Super bowls: Serving bowl size and food consumption

Cornell University, Итак, New York, United States
JAMA The Journal of the American Medical Association (Impact Factor: 30.39). 05/2005; 293(14):1727-8. DOI: 10.1001/jama.293.14.1727
Source: PubMed
Download full-text


Available from: Brian Wansink, Jul 05, 2015
  • Source
    [Show abstract] [Hide abstract]
    ABSTRACT: People often purchase food products on impulse and their visual impression of such products plays an important role in impulse buying. Consumers are also likely to buy food items based on the images as displayed on mobile devices like smartphones. Food-service and dining industries have therefore begun to pay closer attention to improving the visual impression of the foods they offer. This study focused on determining whether participants’ visual attention directed toward food-item images can vary depending on the background saliency. Differences in patterns of visual attention with respect to food-item images between North American and Chinese participants were also compared. During the time participants were looking at pictures of food items with varying backgrounds in the absence of a particular task, their eye movements were traced with an eye-tracker. As background contexts such as table setting and decoration became more salient, participants’ visual attention toward the food items decreased. Chines participants also looked at food items significantly later than American counterparts, implying that Chinese participants were relatively more influenced by background contexts. In conclusion, our findings provide empirical evidence that background context and culture can affect participants’ visual attention while they are freely looking at pictures of food items.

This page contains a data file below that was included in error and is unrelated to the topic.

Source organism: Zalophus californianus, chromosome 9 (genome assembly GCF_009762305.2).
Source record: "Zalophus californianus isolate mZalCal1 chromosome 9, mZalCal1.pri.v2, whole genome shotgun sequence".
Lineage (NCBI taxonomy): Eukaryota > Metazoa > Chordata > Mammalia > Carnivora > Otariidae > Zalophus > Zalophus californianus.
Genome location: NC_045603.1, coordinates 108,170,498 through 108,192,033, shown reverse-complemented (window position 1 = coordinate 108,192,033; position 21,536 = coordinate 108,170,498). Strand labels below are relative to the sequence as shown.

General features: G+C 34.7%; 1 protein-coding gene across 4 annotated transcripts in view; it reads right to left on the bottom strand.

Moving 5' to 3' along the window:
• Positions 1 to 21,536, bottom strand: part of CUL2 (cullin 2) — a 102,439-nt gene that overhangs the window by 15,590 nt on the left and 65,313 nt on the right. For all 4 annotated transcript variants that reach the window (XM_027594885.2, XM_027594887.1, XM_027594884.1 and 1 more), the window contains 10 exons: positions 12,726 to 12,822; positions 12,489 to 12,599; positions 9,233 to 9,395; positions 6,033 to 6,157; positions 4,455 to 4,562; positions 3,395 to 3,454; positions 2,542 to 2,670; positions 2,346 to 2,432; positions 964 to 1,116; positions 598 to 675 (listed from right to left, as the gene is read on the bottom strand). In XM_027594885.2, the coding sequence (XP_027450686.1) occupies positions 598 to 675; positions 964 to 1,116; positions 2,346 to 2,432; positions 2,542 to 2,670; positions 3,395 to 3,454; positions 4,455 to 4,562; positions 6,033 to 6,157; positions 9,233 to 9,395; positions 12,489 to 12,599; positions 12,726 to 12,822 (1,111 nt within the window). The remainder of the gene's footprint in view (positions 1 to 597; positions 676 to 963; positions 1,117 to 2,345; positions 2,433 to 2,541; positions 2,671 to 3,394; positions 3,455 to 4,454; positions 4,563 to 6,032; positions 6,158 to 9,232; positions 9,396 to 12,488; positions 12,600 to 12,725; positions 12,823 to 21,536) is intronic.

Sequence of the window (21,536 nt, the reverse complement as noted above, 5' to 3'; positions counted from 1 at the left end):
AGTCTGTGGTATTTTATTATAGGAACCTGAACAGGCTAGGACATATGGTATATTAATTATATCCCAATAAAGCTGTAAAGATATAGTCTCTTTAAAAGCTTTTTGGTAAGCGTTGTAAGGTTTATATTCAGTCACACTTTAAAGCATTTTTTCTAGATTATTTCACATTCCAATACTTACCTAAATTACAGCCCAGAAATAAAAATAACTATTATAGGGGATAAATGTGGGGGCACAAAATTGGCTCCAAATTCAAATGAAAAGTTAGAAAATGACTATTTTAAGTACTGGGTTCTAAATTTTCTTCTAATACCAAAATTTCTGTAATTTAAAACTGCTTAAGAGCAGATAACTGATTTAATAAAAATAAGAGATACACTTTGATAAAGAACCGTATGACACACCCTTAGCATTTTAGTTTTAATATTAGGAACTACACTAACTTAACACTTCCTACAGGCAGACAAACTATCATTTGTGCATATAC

Food Quality and Preference 04/2015; 41. DOI:10.1016/j.foodqual.2014.12.004 · 2.73 Impact Factor
  • Source
    [Show abstract] [Hide abstract]
    ABSTRACT: This study aimed to determine whether there is an interaction between “small” (i.e., table setting) and “large” (i.e., eating location) scales of the eating environments in affecting food acceptance and consumption. An identical roast chicken was presented at three table-setting conditions: plastic tray (PT), home-style table (HT), and gourmet table (GT) settings both in sensory testing booths and realistic contexts (e.g., classroom for PT, home-style dining room for HT, and restaurant for GT). Participants favored the appearance of food served at a gourmet table setting located in a restaurant setting significantly more than in a sensory testing booth. The participants were more willing to eat the food served using a gourmet table setting in the restaurant setting than in the sensory testing booth, leading to a significant increase in their food consumption. In addition, participants consumed food more slowly and perceived themselves to be less hungry when they ate in realistic contexts rather than in sensory testing booths. In conclusion, our findings demonstrated that food acceptance and intake can vary according to whether the small (table setting) and large (eating location) scales of the eating environments are well-matched or not.
    Food Quality and Preference 01/2015; 39:1–7. DOI:10.1016/j.foodqual.2014.06.004 · 2.73 Impact Factor
  • Source
    [Show abstract] [Hide abstract]
    ABSTRACT: The authors review and extend the literature on emotional ability as it impacts nonverbal communication from the perspective of potential customers and depending on sales influence techniques. They discuss four dimensions of emotional ability and highlight emotional ability's impact on four aspects of face‐to‐face interactions—consumer characteristics, salesperson characteristics, the convergence of buyer/seller emotional abilities, and environmental characteristics. They suggest areas for future research to help consumers, marketers, and health care professionals better understand how emotional ability impacts nonverbal communication, and to enhance the quality of interactions.
    Psychology and Marketing 07/2014; 31(7). DOI:10.1002/mar.20714 · 1.13 Impact Factor